But the surprising part is that just about the whole comic is a series of full-page portraits. Don Sherwood, bless his heart, draws portraits and a few girls in bikinis for the beach scene, and the Partridge Family’s version of their Batmoblie, an old school bus repainted to transport their musical equipment.  I don’t think there was ever a comic, even the most bombastic 70s Kirby issue, that had so many splash pages!

There is such an emphasis on drawing faces that stories leave out things like “the rationale” and “the end”. One story is clearly missing pages. But in the end, who cared? I gather this was meant to be a fan magazine so that young fans could cut out the pictures. Continue reading “With Further Ado #215: A Tale of Three Treasures”

With Further Ado #133: It’s an Ad, Ad, Ad World

With Further Ado #133: It’s an Ad, Ad, Ad World

I always kinda liked the ads in comics.  In stark contrast to prose books (I am a big bookworm and love to read books, too), the constant interruption of comic stories by advertisements sprinkled throughout has a charm all of its own. And when they fit in with comics, it’s even better. Sometimes the ads showcase other genre-related properties like movies, TV shows and licensed merchandise.  Sometimes they just serve as a nostalgic tether to days, and products, long gone by.

I’m proud to have had a few of my ads appear in various comics over the years. It was a thrill to see them in print. Like the Super Bowl, there were times when I’d look forward to seeing the ads more than the main event.  In a recent conversation with my old Nabisco pal, Doug Haase, we ended up talking all about our old Marvel comics cross promotion and the ads that went along with it.

I’ve worked with professional experts too. Creative types as well as sales folks. As far as I’m concerned, people like Marvel’s Renee Krumper, Valiant’s Seymour Miles, and DC’s Avery Stiratt have an important place in comics history.  Most notable is the entrepreneurial warrior, Kris Longo. He’s been fighting the good fight at Geek Riot Media, the firm he founded, for years now.

With all that in mind, I was especially delighted when I stumbled across Harvey’s Dick Tracy #99. I’m working on a Dick Tracy article for the Overstreet Comic Book Price Guide, and I need to get up to speed. Continue reading “With Further Ado #133: It’s an Ad, Ad, Ad World”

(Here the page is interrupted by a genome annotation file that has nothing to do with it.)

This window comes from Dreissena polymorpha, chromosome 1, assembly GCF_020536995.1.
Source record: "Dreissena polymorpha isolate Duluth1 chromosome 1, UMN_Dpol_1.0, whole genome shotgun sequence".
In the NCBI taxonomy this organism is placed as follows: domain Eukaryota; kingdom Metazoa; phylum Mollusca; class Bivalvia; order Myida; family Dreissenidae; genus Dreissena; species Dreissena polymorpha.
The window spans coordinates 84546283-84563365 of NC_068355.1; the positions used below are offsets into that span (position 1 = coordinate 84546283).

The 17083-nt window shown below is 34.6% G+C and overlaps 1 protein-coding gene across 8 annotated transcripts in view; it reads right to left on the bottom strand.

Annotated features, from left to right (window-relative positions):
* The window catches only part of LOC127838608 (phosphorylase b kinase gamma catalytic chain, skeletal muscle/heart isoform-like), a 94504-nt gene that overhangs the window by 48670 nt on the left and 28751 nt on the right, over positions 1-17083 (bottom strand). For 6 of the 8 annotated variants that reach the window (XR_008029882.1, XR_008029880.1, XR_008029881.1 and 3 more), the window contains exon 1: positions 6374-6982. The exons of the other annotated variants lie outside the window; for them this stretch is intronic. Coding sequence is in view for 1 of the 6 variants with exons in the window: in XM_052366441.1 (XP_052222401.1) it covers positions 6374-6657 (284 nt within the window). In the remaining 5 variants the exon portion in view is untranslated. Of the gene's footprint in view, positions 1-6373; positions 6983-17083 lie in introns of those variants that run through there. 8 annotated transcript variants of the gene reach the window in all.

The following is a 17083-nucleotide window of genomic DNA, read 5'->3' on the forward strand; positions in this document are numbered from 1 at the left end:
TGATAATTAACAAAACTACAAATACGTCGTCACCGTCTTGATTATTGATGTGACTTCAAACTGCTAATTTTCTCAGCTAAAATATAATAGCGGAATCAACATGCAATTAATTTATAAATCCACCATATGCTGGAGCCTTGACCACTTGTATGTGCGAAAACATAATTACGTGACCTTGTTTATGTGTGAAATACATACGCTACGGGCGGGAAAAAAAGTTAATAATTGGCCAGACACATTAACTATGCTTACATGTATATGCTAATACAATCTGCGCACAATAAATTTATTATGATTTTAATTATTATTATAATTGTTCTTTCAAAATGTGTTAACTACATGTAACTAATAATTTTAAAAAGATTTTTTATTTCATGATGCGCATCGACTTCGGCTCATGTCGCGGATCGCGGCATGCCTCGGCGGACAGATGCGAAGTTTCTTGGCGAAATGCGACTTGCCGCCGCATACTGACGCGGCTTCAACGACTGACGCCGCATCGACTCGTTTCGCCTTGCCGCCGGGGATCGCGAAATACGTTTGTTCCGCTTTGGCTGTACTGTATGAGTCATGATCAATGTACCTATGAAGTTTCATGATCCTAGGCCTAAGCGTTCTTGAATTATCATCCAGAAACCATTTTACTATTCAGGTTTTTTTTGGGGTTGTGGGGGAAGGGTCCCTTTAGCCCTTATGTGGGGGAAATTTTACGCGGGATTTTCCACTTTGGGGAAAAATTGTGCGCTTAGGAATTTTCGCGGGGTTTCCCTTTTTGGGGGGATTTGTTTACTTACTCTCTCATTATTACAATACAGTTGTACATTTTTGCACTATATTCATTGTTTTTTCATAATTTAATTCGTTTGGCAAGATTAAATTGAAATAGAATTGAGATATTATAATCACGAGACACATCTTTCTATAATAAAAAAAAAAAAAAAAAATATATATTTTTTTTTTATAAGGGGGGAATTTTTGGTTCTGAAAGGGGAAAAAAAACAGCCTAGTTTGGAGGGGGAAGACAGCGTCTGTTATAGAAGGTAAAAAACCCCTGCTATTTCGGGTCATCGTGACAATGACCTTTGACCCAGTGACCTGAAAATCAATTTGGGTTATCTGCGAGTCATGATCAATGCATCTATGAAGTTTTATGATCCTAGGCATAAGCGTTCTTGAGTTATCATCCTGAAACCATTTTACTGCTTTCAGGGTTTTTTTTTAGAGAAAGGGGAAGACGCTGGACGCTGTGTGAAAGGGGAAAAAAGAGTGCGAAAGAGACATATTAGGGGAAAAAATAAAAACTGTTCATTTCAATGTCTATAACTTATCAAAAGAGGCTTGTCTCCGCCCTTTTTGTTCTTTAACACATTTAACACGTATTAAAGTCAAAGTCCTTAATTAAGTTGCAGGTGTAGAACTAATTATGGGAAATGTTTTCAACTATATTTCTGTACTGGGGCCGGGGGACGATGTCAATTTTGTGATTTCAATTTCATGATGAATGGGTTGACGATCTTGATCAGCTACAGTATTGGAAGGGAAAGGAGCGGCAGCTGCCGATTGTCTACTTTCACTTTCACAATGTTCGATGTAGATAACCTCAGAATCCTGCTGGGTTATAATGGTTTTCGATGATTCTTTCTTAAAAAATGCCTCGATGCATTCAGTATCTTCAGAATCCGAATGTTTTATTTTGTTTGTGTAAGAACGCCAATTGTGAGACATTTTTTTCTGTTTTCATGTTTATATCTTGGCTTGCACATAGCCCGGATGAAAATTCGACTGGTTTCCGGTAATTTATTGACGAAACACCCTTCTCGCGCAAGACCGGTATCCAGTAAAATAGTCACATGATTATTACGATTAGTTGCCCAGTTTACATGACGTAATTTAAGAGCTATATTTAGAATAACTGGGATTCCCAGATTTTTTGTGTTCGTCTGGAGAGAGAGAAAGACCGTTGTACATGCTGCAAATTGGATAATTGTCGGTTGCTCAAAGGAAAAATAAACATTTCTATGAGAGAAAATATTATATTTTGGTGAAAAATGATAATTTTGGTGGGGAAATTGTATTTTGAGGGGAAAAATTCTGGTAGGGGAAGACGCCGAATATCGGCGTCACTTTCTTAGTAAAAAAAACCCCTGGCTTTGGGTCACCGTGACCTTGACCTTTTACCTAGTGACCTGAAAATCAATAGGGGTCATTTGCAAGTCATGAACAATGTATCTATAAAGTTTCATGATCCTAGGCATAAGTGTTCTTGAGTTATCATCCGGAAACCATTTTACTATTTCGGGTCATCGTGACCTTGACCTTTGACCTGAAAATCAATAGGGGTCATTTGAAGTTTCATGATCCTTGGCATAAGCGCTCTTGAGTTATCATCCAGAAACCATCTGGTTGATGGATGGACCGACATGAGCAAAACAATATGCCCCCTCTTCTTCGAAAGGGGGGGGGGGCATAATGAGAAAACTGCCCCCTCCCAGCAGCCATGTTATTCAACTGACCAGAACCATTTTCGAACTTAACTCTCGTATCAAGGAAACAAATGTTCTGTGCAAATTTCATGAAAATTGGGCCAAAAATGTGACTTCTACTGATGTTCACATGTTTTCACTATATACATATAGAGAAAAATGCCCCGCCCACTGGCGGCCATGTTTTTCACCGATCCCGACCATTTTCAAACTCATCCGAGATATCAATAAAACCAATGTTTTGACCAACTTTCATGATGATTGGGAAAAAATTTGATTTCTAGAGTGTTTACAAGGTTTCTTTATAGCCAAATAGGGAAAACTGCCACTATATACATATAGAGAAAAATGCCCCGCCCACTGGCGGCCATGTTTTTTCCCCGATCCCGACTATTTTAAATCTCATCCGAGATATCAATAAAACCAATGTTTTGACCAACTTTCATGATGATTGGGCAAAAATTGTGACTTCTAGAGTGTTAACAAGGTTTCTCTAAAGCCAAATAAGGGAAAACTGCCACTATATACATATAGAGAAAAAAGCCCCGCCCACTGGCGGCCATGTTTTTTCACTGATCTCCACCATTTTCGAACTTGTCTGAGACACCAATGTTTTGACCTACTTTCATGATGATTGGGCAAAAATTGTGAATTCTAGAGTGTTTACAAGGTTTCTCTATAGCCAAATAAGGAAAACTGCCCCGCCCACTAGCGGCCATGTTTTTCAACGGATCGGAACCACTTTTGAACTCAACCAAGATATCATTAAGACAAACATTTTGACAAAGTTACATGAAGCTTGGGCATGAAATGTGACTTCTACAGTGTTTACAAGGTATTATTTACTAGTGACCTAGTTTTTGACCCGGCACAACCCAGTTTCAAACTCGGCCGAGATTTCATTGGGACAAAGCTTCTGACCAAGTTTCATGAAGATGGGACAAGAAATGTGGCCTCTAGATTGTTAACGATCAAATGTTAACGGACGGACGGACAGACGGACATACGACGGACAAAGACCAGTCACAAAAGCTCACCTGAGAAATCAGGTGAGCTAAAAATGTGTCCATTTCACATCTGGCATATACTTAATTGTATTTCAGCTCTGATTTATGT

With Further Ado #092: Down These Mean Streets with MAX ALLAN COLLINS (part 2)

With Further Ado #092: Down These Mean Streets with MAX ALLAN COLLINS (part 2)

Let’s start with a beer. Shall we?

In the old days, Miller Lite TV Commercials presented the world as one big party for adult men. The long-running, phenomenally successful marketing campaign featured retired sports stars laughing, drinking and teasing one another. It was kind of a secret fraternity that wasn’t so secret. Anyone could join, and all you needed was Lite beer. It was fun, playful and good natured.

Among all the sports stars, two decidedly non-sports celebrities stood out – comedian Rodney Dangerfield, enjoying a bombastic second act to his career, and mystery writer Mickey Spillane.

Mystery writer Mickey Spillane? Really? We think of celebrity fiction writers, and it’s hard to conjure up their image.  F. Scott Fitzgerald? James Patterson? What do they look like? I guess most of us know what Stephen King or J.K. Rowling look like. Maybe we all would recognize Hemingway or Truman Capote.  But America was drinking beer and kidding around with one particular writer. Mickey Spillane was in our living rooms –  during every commercial break – when we were watching sitcoms and ball games, for years and years. Continue reading “With Further Ado #092: Down These Mean Streets with MAX ALLAN COLLINS (part 2)”

New Number Ones: Comics Coming in April 2019

New Number Ones: Comics Coming in April 2019

Welcome back to New Number Ones!!

Here, we give our readers a preview of the new comic book series that we are looking forward to each month. We have compiled an alphabetical list with cover art and the official solicitation text from PREVIEWSworld.

April has a diverse group of premiere issues that we are excited about, and they come from a wide variety of publishers. Some of our favorite comic book talents are bringing us some of these new series, and some are coming back for new volumes.

We hope you will take a look and think about giving these a try. We will bring you reviews of most of these debut issues as they come out, and don’t forget to use the comments section to let us know what you think of this list.

Continue reading “New Number Ones: Comics Coming in April 2019”